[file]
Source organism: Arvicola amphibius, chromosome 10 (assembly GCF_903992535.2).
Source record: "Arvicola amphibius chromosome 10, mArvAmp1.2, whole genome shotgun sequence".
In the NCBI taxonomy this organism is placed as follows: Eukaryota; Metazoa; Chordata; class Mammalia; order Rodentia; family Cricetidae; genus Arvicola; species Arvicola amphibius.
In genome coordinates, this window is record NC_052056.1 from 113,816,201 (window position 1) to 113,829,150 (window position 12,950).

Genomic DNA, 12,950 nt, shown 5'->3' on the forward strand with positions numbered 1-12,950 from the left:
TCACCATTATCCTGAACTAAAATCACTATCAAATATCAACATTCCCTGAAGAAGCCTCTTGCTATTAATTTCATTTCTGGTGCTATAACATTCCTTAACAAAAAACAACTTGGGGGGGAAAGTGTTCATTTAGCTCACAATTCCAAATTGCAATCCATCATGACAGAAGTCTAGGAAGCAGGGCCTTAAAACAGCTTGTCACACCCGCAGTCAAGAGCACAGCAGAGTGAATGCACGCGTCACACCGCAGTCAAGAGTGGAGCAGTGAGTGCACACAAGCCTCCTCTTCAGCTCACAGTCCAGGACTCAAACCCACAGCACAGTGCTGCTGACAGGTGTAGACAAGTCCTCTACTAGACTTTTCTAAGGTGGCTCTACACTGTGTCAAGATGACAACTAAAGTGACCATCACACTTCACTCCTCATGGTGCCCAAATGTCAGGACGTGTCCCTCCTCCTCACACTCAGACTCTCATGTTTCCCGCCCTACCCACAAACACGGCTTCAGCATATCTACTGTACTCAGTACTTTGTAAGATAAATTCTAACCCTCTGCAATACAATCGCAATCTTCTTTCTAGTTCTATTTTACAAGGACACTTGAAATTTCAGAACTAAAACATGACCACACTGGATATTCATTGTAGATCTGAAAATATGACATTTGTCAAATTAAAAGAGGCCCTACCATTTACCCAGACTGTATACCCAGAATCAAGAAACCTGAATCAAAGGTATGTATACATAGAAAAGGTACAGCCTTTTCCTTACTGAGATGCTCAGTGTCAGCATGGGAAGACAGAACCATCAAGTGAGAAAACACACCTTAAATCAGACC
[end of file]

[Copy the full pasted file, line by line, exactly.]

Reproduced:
Source organism: Arvicola amphibius, chromosome 10 (assembly GCF_903992535.2).
Source record: "Arvicola amphibius chromosome 10, mArvAmp1.2, whole genome shotgun sequence".
In the NCBI taxonomy this organism is placed as follows: Eukaryota; Metazoa; Chordata; class Mammalia; order Rodentia; family Cricetidae; genus Arvicola; species Arvicola amphibius.
In genome coordinates, this window is record NC_052056.1 from 113,816,201 (window position 1) to 113,829,150 (window position 12,950).

Genomic DNA, 12,950 nt, shown 5'->3' on the forward strand with positions numbered 1-12,950 from the left:
TCACCATTATCCTGAACTAAAATCACTATCAAATATCAACATTCCCTGAAGAAGCCTCTTGCTATTAATTTCATTTCTGGTGCTATAACATTCCTTAACAAAAAACAACTTGGGGGGGAAAGTGTTCATTTAGCTCACAATTCCAAATTGCAATCCATCATGACAGAAGTCTAGGAAGCAGGGCCTTAAAACAGCTTGTCACACCCGCAGTCAAGAGCACAGCAGAGTGAATGCACGCGTCACACCGCAGTCAAGAGTGGAGCAGTGAGTGCACACAAGCCTCCTCTTCAGCTCACAGTCCAGGACTCAAACCCACAGCACAGTGCTGCTGACAGGTGTAGACAAGTCCTCTACTAGACTTTTCTAAGGTGGCTCTACACTGTGTCAAGATGACAACTAAAGTGACCATCACACTTCACTCCTCATGGTGCCCAAATGTCAGGACGTGTCCCTCCTCCTCACACTCAGACTCTCATGTTTCCCGCCCTACCCACAAACACGGCTTCAGCATATCTACTGTACTCAGTACTTTGTAAGATAAATTCTAACCCTCTGCAATACAATCGCAATCTTCTTTCTAGTTCTATTTTACAAGGACACTTGAAATTTCAGAACTAAAACATGACCACACTGGATATTCATTGTAGATCTGAAAATATGACATTTGTCAAATTAAAAGAGGCCCTACCATTTACCCAGACTGTATACCCAGAATCAAGAAACCTGAATCAAAGGTATGTATACATAGAAAAGGTACAGCCTTTTCCTTACTGAGATGCTCAGTGTCAGCATGGGAAGACAGAACCATCAAGTGAGAAAACACACCTTAAATCAGACC